Selma Blair reveals MS spasms coping method in bathtub selfie: 'I don't mind being ridiculed'

Selma Blair on MS diagnosis: I am disabled

Actress Selma Blair took to Instagram to open up about her diagnosis and battle with multiple sclerosis.

Selma Blair this week revealed she was once “ridiculed” for attempting to assuage her multiple sclerosis (MS) muscle spasms by bringing a towel into the bath with her.

The “Cruel Intentions” actress, who revealed her MS diagnosis in October 2018, took to Instagram with another candid update about her battle with what the National Multiple Sclerosis Society describes as an “unpredictable, often disabling disease that disrupts the flow of information within the brain, and between the brain and body.”

“So. I spin the wheel again,” she began. “I stop on a pic a friend took of me trying to stop spasms by lying in warm water with a heavy towel with minerals in [the] bath. Specific minerals.”

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The actress then revealed she once posted the same photo  —  but took it down after she claims she was “kind of being made fun of by some news outlets."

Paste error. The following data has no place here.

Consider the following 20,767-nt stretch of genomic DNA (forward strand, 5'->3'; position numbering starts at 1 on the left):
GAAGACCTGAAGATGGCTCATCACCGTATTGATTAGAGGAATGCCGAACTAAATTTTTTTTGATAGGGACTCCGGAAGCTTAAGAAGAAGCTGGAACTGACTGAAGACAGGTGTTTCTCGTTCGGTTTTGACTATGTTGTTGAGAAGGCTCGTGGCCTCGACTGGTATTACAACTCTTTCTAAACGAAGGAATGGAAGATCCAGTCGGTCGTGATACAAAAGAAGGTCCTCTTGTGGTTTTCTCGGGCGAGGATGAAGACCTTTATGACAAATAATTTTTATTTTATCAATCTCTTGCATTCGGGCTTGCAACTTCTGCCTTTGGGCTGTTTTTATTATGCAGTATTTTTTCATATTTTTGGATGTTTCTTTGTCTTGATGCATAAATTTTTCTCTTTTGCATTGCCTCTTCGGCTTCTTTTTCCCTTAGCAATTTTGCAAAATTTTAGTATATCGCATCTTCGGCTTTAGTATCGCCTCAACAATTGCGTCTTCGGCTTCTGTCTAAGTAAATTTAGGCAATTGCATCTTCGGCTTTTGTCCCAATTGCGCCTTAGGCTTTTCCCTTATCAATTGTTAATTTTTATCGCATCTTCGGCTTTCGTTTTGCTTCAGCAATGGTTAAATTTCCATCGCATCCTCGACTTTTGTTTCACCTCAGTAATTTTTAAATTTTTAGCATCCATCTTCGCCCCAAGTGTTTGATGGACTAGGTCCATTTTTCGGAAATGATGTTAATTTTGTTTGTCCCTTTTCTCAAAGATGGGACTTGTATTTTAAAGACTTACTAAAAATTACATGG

“My skin wasn’t as tough yet,” Blair, 47, noted.

“The thing is, the heavy towel helped,” Blair continued. “My body would go into a kind of palsy. I was embarrassed and tried to turn them into mouth clicks instead. But the energy had to go somewhere.”

“The therapist recommended towels over me. It helped. She said it really helps her autistic patients. So I wanted to share. A warm bath with towels and a space heater in [the] bathroom so water doesn’t have to be so hot,” she added.

“We are in this together. I don’t mind being ridiculed a bit anymore. We do what we need to do,” she concluded the post.

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Spasticity is a common symptom of MS, per the National Multiple Sclerosis Society. Spasticity — which refers to “feelings of stiffness and a wide range of involuntary muscle spasm,” according to the organization — “may be as mild as the feeling of tightness of muscles or may be so severe as to produce painful, uncontrollable spasms of extremities, usually of the legs,” it added.

Spasticity can be treated using certain medications and through physical and occupational therapy, according to the National Multiple Sclerosis Society, which noted the symptom is “treated on an individual basis and demands a true partnership between the person with MS and his or her healthcare team.”

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